Old 04-15-05, 01:13 PM
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Joed has the answer.
If the saw has 15 amps on the rating plate then it is a 15 amp motor, under full load. An SPF 2by will not even come close to maxing out the motor.
This is not like a company label, like Craftsman shop vacs stataing 6HP (with a 120 plug on the 16ga cord).
Old 04-15-05, 01:30 PM
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thanks guys for the replies...for a dewalt it wasnt an expensive saw,and i figured it couldnt possibly trip a 15 amp breaker.just wanted to double check with you guys to make sure i wasnt putting my electric in an sort of danger....thanks again and have a nice weekend
Old 04-16-05, 10:08 AM
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I dont see why a saw cant run 15 amps. My vacuum runs at somethin like 13 amps. There's a toaster in another thread that runs at 15 amps . . .

And ya gotta figure that that saw blade better be running a lot faster than a vaccum to cut through thick hard material, using more power.
Old 04-16-05, 08:43 PM
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I agree, the 15 amp is probably the full load amps, or rather, the maximum current the saw will draw. Locked rotor amps may be double that. Most direct drive saws aren't very powerfull, they rely instead on the momentem of the blade to continue cutting, which is why they are so easy to stall. A belt drive saw on the other hand, would hardly even bog down where a direct drive would stall.

Shoot, my coffee maker draws nearly 15 amps right by itself (as shown on the kill-a-watt) when all 3 warmers and the boiler is going at the same time.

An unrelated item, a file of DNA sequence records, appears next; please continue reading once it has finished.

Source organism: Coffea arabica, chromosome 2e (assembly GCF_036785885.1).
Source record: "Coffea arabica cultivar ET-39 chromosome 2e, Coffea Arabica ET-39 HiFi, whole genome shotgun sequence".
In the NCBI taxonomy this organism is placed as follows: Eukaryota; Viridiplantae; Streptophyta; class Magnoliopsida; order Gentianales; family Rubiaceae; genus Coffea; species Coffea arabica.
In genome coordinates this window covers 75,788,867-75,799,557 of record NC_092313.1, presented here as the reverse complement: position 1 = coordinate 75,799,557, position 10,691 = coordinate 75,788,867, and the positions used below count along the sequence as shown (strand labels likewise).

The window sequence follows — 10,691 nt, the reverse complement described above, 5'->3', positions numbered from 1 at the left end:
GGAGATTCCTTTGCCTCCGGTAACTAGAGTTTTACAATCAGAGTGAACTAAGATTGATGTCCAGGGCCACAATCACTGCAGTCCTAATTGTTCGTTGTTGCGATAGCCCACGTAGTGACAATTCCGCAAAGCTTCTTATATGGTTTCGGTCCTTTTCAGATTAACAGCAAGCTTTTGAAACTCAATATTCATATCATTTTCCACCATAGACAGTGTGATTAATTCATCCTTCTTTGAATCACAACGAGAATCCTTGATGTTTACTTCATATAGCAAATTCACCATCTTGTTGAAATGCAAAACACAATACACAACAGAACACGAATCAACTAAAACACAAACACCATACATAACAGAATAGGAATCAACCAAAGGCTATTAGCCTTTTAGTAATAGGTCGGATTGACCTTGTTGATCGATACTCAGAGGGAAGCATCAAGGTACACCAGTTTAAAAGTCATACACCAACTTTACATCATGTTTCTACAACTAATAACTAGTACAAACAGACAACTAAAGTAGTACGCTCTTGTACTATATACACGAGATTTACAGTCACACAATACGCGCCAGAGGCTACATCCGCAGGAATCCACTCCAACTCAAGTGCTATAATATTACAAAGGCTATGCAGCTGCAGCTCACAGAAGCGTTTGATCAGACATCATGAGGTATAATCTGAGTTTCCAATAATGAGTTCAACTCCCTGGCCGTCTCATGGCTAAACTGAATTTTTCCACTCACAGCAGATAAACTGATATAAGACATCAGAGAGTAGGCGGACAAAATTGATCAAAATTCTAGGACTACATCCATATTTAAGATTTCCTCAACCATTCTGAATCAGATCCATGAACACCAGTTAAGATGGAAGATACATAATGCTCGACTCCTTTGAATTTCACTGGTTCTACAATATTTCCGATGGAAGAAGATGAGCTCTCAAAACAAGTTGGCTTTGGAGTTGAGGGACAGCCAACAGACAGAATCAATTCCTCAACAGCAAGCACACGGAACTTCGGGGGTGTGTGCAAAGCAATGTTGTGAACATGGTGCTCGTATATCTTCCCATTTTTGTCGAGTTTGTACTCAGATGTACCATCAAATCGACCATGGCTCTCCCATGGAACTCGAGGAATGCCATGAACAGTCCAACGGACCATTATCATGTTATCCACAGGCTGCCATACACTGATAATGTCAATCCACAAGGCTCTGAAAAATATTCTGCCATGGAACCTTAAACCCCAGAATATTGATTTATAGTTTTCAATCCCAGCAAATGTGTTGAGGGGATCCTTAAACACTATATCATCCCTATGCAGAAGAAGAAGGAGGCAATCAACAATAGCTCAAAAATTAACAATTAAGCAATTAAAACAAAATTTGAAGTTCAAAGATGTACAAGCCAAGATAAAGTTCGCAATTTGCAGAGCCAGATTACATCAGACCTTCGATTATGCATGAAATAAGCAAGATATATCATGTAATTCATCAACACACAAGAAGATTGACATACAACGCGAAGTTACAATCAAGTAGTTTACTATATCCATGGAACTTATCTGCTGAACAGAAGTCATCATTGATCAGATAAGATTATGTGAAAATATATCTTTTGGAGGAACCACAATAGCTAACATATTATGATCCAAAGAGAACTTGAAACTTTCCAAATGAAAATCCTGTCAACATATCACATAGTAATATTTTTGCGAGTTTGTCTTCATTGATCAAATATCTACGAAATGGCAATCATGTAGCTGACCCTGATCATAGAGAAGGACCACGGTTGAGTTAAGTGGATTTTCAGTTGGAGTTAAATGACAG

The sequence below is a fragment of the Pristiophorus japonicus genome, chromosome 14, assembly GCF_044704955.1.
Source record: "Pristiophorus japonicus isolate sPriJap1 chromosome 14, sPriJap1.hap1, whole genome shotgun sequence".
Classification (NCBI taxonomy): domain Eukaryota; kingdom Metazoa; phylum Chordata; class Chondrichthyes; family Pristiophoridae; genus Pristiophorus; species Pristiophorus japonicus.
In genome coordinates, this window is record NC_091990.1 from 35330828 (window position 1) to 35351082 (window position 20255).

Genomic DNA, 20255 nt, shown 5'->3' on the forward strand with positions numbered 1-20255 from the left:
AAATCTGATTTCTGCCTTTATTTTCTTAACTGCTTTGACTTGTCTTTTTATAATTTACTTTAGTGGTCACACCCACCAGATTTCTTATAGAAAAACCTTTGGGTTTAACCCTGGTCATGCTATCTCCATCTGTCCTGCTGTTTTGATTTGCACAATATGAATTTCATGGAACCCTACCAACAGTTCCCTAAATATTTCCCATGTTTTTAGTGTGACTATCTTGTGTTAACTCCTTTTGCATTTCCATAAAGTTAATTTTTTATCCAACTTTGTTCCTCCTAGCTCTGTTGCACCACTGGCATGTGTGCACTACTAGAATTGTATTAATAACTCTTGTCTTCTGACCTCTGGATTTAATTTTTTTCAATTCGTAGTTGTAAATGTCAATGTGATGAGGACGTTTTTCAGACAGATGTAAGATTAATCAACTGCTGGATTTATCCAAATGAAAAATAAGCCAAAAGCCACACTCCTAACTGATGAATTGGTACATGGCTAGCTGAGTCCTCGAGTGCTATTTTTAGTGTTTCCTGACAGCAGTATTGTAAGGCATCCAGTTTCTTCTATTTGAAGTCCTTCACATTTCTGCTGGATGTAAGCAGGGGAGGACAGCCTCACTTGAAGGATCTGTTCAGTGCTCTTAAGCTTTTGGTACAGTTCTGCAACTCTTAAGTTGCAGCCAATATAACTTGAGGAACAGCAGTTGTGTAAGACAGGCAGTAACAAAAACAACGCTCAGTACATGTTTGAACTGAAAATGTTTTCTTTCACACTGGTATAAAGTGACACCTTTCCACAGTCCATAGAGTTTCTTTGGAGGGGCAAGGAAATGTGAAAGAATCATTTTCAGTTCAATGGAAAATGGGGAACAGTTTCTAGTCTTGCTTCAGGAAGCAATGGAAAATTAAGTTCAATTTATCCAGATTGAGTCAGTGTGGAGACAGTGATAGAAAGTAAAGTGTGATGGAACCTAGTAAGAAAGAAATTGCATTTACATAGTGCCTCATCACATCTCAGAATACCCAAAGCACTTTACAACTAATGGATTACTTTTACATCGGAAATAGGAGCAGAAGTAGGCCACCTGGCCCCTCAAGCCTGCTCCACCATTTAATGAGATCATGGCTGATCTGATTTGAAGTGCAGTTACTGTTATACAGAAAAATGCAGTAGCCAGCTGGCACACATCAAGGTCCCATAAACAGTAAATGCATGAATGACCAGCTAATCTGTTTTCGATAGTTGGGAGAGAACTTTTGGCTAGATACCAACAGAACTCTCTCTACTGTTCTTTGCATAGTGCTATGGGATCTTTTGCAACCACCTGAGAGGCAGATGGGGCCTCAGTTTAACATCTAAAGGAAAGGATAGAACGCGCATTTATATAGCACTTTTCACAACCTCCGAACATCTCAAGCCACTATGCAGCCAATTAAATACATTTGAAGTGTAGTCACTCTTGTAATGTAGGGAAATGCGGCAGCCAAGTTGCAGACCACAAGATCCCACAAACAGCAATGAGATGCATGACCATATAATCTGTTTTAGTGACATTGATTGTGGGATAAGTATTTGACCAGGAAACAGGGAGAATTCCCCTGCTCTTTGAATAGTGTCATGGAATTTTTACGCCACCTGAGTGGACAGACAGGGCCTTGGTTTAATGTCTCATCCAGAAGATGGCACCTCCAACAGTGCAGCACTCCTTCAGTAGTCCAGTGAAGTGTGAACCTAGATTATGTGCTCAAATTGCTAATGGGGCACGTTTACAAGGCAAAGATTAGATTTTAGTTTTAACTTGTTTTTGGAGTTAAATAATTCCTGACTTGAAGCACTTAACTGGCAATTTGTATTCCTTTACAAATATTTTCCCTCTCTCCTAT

Old 04-17-05, 06:17 AM
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Mechanical work is required to cut wood. Power is nothing more than the rate at which work is being performed. It takes more power to quickly saw a thick piece of oak than to cut a 1 by 2 piece of pine. The saw motor turns the blade by getting it's power from the electrical line. You will need to pull more amps while quickly cutting that thick piece of oak than while cutting a thin piece of pine. Just because a motor is rated at 15 amps doesn't mean that it will always draw that current. The rated current is just the maximum amount of current that the motor is safely capable of using. Yes, there's some salesmanship (hype) involved in coming up with that maximum current rating. You might have a saw that can use 15 amps for, say, 30 seconds and then must have a cooling off period of 1 minute. Another saw might use 15 amps continuously and doesn't require a cooling off period. Obviously, you would say that the second example is a much more robust saw. However, you would probably pay a high price for that capability. The typical home owner doesn't need to cut that much wood, but a factory or saw mill might. It all comes down to what you need and what you are willing to pay for.